As the Obama administration executes its strategic “pivot” to the Western Pacific in the face of China’s military buildup, it is rediscovering the importance of a long-standing ally in the region. Like Gibraltar half a world away, the Philippines lie at a vital maritime crossroads through which passes more than half of the world's shipping tonnage and 80 percent of crude oil shipments headed to Japan and South Korea.
The strategic importance of this archipelago nation is enduring. Over a century ago, the famed US naval strategist Alfred Thayer Mahan extolled the importance of the Philippines’ “narrow seas.” For much of the twentieth century, it played a central role in US strategy as a key logistics node for American air and naval forces and the geostrategic linchpin between East and Southeast Asia.
Following the Cold War, however, a series of diplomatic missteps saw the U.S. withdraw its forces from the Philippines, to the misfortune of both countries. The Americans have become overly dependent on Okinawa and Guam for basing, putting more and more military “eggs” in these two increasingly vulnerable basing “baskets.” The Filipinos find China moving to fill the security vacuum that occurred with the departure of the U.S. military presence. Of particular concern to Manila is Beijing’s aggressive actions in the resource-rich South China Sea, which lies immediately to the west of the Philippines.
China has ominously claimed nearly the entire South China Sea as a “core interest,” as with Taiwan. Recently, Chinese Major General Luo Yan warned the Philippine government that it faced a “last chance” to resolve disputes over economic claims in the South China Sea. For the Philippines, General Yan’s remarks were a stark reminder of just how difficult it is for a small country to live in the shadow of a rising power.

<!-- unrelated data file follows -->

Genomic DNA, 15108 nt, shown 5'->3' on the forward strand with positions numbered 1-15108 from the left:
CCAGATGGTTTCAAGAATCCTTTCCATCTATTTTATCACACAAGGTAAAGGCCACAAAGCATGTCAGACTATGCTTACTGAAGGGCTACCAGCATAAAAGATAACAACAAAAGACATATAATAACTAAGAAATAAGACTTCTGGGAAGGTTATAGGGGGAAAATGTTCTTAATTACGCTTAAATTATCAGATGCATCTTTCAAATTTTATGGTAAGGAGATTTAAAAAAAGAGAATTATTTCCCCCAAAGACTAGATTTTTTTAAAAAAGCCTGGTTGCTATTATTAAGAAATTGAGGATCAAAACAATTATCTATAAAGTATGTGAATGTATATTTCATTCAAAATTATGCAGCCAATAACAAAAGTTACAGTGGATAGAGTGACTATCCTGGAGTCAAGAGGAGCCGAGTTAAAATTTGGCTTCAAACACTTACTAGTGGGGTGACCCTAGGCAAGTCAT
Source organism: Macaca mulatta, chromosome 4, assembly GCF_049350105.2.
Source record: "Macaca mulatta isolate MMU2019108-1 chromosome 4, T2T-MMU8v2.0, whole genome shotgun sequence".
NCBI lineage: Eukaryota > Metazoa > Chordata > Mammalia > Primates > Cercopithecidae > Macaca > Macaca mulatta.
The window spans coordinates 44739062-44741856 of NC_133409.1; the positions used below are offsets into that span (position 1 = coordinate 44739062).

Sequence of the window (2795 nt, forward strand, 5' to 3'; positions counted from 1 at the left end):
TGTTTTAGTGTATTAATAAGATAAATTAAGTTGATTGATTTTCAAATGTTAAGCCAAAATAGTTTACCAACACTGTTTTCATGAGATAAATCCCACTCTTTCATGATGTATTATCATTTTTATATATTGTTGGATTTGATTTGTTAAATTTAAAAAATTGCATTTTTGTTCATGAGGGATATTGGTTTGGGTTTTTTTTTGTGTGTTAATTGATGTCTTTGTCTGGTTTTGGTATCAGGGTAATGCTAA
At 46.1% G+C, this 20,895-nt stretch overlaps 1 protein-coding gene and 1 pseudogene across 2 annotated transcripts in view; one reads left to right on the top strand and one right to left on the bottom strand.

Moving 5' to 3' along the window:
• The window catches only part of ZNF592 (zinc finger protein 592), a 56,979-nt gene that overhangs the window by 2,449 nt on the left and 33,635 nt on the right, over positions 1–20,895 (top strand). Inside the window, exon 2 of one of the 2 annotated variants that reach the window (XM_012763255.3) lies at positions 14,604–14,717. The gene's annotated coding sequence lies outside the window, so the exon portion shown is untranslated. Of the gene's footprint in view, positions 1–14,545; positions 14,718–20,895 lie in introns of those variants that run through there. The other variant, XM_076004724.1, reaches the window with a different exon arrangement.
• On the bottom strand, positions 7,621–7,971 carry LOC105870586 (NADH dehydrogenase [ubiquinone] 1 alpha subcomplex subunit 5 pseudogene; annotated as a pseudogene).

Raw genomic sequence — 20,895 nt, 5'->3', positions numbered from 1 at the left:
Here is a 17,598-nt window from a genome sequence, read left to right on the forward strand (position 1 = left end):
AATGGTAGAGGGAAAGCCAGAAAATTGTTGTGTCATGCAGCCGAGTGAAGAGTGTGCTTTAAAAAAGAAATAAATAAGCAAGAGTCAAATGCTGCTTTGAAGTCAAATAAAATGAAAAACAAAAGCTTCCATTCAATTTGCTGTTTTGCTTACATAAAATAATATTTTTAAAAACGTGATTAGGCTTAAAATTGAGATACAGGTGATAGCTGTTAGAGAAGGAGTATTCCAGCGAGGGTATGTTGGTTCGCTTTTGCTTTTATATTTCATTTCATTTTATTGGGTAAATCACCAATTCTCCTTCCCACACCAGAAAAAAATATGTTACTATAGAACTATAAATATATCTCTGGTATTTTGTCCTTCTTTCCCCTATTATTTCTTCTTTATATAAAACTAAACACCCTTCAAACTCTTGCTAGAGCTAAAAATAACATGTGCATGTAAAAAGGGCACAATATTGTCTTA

China’s claims are backed by its rapidly growing military power. Its People’s Liberation Army (PLA) is building up so-called “anti-access / area denial” military capabilities to hamper the ability of US military forces to operate in the East and South China Seas. Beijing appears intent on establishing a regional sphere of influence, supplanting the US military in the region, and “Finlandizing” its weaker neighbors like the Philippines. Consistent with these aims, China is also developing naval forces to project power throughout the region, including aircraft carriers, guided-missile destroyers, satellite tracking ships, and nuclear-powered submarines, that could backstop militarily its demands.
Neutralizing the Philippines appears to be a critical element of China’s strategic design (continue reading)